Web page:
QUEENSLAND: by special reportNews Weekly
GP protests - we are doctors, not baby-killers
, September 5, 2009
A revolt by Queensland doctors aimed at overturning the state's restrictions on abortions has seen at least two major Queensland public hospitals suspend drug-induced abortion procedures.
In a bid to break the impasse, Queensland's Anna Bligh Labor Government has agreed to amend the state's criminal code to exempt from prosecution doctors who perform hitherto banned terminations and who administer the controversial abortion drug RU486.
However, this concession has not been enough for the Royal Australian and New Zealand College of Obstetricians and Gynaecologists (RANZCOG), whose president Dr Ted Weaver is pressing for the removal of all legal restraints on aborting babies.
"We would like doctors to be able to practise without the threat subsequently of having criminal charges laid against them", he told The Australian
(August 25). He objected that Premier Bligh's clarification of section 282 of the Queensland Criminal Code "does not withdraw the threat of criminal prosecutions".
Opposing Dr Weaver's campaign is Dr David van Gend, a general practitioner, senior lecturer in medicine and Queensland secretary of the World Federation of Doctors who Respect Human Life. Dr van Gend argued that "criminal limits on abortion are necessary for medical integrity".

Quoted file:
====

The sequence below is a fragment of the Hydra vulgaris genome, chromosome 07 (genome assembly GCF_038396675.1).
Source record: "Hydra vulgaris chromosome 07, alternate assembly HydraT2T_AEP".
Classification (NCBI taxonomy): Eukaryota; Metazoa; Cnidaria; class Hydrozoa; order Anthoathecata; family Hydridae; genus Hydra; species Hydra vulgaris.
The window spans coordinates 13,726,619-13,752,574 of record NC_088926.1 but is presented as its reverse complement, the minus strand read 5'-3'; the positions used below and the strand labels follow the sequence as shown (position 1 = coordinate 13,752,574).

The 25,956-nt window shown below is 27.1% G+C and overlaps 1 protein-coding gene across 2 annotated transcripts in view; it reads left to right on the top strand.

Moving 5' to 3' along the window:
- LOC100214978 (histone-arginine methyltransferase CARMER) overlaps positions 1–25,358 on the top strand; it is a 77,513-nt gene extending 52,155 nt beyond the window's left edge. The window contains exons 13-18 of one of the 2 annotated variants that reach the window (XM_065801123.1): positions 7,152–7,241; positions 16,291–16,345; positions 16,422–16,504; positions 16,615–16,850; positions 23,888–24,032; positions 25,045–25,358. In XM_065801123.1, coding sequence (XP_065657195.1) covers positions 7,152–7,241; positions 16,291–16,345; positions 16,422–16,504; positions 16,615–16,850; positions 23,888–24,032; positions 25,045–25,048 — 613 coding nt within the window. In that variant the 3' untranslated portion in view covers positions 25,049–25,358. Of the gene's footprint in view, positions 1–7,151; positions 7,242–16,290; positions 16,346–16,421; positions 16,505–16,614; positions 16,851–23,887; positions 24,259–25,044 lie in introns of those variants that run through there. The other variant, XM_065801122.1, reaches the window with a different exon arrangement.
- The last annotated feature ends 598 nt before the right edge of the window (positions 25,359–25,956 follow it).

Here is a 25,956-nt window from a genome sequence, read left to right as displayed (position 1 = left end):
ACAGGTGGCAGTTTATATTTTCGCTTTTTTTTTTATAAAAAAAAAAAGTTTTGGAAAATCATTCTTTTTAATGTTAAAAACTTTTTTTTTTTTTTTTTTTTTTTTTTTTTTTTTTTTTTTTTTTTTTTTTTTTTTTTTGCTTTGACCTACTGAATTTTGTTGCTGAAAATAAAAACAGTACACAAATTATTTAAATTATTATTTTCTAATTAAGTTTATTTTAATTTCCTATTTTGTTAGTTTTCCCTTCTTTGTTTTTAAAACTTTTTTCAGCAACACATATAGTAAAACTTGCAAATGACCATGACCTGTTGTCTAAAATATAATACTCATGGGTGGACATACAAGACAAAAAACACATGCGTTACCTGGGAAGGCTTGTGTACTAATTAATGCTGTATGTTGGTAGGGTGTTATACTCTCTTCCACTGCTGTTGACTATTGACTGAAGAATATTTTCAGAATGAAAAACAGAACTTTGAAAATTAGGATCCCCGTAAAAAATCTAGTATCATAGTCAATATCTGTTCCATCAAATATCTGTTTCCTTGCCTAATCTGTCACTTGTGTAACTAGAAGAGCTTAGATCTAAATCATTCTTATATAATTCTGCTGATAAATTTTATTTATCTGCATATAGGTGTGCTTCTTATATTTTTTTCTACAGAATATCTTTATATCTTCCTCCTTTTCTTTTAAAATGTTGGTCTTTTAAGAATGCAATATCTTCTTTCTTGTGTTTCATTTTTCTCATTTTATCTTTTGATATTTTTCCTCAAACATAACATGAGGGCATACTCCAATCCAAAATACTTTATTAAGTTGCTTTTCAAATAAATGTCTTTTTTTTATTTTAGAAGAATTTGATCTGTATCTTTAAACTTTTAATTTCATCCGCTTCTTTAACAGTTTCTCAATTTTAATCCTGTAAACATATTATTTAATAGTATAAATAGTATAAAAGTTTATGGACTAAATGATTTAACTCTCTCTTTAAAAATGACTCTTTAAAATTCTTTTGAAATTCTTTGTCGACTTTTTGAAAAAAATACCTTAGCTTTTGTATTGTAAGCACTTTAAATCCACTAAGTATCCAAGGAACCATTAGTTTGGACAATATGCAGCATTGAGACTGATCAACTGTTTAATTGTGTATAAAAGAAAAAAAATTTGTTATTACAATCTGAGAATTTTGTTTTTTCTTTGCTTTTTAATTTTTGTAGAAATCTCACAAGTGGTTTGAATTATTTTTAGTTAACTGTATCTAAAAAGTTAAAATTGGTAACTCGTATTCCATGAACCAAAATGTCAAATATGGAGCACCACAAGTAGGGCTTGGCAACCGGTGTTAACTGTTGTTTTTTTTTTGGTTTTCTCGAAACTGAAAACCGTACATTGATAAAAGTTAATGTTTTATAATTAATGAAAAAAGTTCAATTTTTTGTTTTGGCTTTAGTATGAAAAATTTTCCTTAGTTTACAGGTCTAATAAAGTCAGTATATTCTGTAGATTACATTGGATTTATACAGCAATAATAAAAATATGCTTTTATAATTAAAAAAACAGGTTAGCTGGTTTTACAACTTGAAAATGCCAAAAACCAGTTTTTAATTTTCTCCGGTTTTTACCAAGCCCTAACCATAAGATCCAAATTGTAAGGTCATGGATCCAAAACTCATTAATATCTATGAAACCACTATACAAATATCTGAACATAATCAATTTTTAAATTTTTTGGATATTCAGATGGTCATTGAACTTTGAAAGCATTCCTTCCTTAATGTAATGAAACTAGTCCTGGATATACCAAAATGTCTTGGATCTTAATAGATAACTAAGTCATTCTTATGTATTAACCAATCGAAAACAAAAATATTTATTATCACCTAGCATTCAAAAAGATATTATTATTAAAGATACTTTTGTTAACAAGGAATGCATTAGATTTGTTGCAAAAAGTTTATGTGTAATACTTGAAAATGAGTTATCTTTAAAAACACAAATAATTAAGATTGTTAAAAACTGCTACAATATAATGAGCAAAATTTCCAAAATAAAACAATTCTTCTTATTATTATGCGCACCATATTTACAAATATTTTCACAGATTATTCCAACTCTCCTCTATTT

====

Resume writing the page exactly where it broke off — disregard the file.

He said: "Doctors do not need 'legal certainty' in terms of an unrestricted license for performing abortion; they need legal scrutiny to keep them honest, to ensure any abortion they perform is morally and medically justified."
He warned that "doctors are as corruptible as anyone else, and if some of us are not to degenerate into mere commercial killers of unwanted babies we need a backdrop of criminal restraints".
Dr van Gend pointed to the Abortion Law Reform Act 2008
in Victoria, which he described as "the model of unrestrained abortion preferred by Dr Weaver and by Cairns-based gynaecologist Caroline de Costa". In Victoria, said Dr van Gend, "even entirely healthy babies older than those in our hospital nurseries may now be killed, no medical reasons required, by the most unspeakably cruel methods, and the law has nothing to say on the matter".
He added: "The question of good faith to be put to Dr Weaver, and to authorities in those hospitals which have ceased to perform drug-induced abortion, is whether they simply want to clarify legal protection for the rare and tragic cases of medically necessary abortion, or whether they want the existing law demolished and replaced with the state-sanctioned medical barbarism of Victoria."Special report.
RANZCOG, "College of Obstetricians and Gynaecologists supports the decriminalisation of abortion in Victoria", Media Release, August 25, 2008.
Caroline de Costa, "Decriminalising abortion - what now for the other states?", Crikey.com
, October 27, 2008.